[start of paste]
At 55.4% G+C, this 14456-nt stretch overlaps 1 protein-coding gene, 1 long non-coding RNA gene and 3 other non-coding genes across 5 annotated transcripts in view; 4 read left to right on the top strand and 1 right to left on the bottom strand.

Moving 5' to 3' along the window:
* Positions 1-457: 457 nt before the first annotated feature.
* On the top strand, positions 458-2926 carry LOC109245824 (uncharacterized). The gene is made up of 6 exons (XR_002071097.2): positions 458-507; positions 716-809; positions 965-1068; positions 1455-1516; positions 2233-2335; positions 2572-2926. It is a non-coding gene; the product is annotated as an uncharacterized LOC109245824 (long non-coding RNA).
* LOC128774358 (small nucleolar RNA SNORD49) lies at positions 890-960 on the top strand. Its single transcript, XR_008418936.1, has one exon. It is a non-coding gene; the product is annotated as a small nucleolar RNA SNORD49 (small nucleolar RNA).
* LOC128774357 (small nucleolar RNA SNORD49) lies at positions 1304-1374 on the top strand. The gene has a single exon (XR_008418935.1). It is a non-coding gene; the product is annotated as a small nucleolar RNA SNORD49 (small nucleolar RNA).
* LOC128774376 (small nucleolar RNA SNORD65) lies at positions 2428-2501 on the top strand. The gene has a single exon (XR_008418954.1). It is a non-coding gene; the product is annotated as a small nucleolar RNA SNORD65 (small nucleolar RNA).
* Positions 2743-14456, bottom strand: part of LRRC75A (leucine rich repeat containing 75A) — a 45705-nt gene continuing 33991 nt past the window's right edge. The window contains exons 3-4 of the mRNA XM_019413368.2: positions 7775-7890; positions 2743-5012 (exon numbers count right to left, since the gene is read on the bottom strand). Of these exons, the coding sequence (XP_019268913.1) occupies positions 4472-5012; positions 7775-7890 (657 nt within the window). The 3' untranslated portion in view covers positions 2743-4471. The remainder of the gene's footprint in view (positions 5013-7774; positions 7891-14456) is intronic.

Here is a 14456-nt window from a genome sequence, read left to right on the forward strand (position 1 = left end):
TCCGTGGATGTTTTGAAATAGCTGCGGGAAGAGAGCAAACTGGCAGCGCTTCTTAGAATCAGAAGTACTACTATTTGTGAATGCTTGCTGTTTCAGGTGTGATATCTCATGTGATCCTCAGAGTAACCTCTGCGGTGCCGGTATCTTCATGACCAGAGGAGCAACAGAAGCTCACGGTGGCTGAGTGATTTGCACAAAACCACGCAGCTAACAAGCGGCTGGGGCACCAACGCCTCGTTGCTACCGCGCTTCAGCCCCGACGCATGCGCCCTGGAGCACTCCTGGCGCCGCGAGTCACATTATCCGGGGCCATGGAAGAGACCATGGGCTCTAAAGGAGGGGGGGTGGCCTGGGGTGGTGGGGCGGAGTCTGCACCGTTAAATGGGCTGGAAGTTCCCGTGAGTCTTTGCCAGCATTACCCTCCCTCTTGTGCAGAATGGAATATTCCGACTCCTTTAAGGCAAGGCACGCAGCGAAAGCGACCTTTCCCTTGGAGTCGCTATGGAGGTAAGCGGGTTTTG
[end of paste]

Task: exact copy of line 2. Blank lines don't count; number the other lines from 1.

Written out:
Moving 5' to 3' along the window: